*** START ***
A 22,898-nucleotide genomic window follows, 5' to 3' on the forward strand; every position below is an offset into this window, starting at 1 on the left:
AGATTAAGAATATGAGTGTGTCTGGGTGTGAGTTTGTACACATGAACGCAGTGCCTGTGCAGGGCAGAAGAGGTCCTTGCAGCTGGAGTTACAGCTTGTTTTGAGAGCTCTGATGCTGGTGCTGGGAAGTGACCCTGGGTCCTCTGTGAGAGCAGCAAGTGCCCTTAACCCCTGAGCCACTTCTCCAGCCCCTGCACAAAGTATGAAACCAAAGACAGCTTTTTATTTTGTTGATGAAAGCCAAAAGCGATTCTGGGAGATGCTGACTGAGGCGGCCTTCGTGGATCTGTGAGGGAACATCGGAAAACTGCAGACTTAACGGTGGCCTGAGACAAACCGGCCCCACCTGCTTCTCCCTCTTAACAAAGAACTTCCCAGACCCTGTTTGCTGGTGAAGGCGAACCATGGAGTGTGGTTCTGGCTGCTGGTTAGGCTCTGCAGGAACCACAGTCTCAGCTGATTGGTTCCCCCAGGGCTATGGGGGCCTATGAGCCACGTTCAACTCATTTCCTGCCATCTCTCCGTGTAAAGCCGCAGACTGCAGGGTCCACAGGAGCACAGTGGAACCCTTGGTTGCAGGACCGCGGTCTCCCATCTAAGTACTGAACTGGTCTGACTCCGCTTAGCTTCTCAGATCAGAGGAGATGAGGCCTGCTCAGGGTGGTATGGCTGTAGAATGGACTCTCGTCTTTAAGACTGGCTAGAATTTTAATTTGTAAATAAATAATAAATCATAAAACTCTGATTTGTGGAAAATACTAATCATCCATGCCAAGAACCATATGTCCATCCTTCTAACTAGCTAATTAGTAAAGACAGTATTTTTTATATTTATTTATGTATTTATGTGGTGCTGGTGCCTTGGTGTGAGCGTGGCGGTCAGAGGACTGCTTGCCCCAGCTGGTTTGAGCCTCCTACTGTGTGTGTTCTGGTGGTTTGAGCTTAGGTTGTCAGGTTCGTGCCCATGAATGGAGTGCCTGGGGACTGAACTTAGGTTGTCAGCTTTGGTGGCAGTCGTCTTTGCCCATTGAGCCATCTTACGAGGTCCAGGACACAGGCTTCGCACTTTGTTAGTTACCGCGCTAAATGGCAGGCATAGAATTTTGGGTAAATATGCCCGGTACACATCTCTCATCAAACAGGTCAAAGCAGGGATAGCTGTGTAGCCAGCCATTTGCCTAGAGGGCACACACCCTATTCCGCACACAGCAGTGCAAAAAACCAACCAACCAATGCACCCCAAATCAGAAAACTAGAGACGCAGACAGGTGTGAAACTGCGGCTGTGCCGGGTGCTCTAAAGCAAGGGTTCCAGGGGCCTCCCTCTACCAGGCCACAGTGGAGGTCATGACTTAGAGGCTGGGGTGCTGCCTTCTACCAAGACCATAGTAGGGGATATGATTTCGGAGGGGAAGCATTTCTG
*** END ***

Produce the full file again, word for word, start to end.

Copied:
A 22,898-nucleotide genomic window follows, 5' to 3' on the forward strand; every position below is an offset into this window, starting at 1 on the left:
AGATTAAGAATATGAGTGTGTCTGGGTGTGAGTTTGTACACATGAACGCAGTGCCTGTGCAGGGCAGAAGAGGTCCTTGCAGCTGGAGTTACAGCTTGTTTTGAGAGCTCTGATGCTGGTGCTGGGAAGTGACCCTGGGTCCTCTGTGAGAGCAGCAAGTGCCCTTAACCCCTGAGCCACTTCTCCAGCCCCTGCACAAAGTATGAAACCAAAGACAGCTTTTTATTTTGTTGATGAAAGCCAAAAGCGATTCTGGGAGATGCTGACTGAGGCGGCCTTCGTGGATCTGTGAGGGAACATCGGAAAACTGCAGACTTAACGGTGGCCTGAGACAAACCGGCCCCACCTGCTTCTCCCTCTTAACAAAGAACTTCCCAGACCCTGTTTGCTGGTGAAGGCGAACCATGGAGTGTGGTTCTGGCTGCTGGTTAGGCTCTGCAGGAACCACAGTCTCAGCTGATTGGTTCCCCCAGGGCTATGGGGGCCTATGAGCCACGTTCAACTCATTTCCTGCCATCTCTCCGTGTAAAGCCGCAGACTGCAGGGTCCACAGGAGCACAGTGGAACCCTTGGTTGCAGGACCGCGGTCTCCCATCTAAGTACTGAACTGGTCTGACTCCGCTTAGCTTCTCAGATCAGAGGAGATGAGGCCTGCTCAGGGTGGTATGGCTGTAGAATGGACTCTCGTCTTTAAGACTGGCTAGAATTTTAATTTGTAAATAAATAATAAATCATAAAACTCTGATTTGTGGAAAATACTAATCATCCATGCCAAGAACCATATGTCCATCCTTCTAACTAGCTAATTAGTAAAGACAGTATTTTTTATATTTATTTATGTATTTATGTGGTGCTGGTGCCTTGGTGTGAGCGTGGCGGTCAGAGGACTGCTTGCCCCAGCTGGTTTGAGCCTCCTACTGTGTGTGTTCTGGTGGTTTGAGCTTAGGTTGTCAGGTTCGTGCCCATGAATGGAGTGCCTGGGGACTGAACTTAGGTTGTCAGCTTTGGTGGCAGTCGTCTTTGCCCATTGAGCCATCTTACGAGGTCCAGGACACAGGCTTCGCACTTTGTTAGTTACCGCGCTAAATGGCAGGCATAGAATTTTGGGTAAATATGCCCGGTACACATCTCTCATCAAACAGGTCAAAGCAGGGATAGCTGTGTAGCCAGCCATTTGCCTAGAGGGCACACACCCTATTCCGCACACAGCAGTGCAAAAAACCAACCAACCAATGCACCCCAAATCAGAAAACTAGAGACGCAGACAGGTGTGAAACTGCGGCTGTGCCGGGTGCTCTAAAGCAAGGGTTCCAGGGGCCTCCCTCTACCAGGCCACAGTGGAGGTCATGACTTAGAGGCTGGGGTGCTGCCTTCTACCAAGACCATAGTAGGGGATATGATTTCGGAGGGGAAGCATTTCTG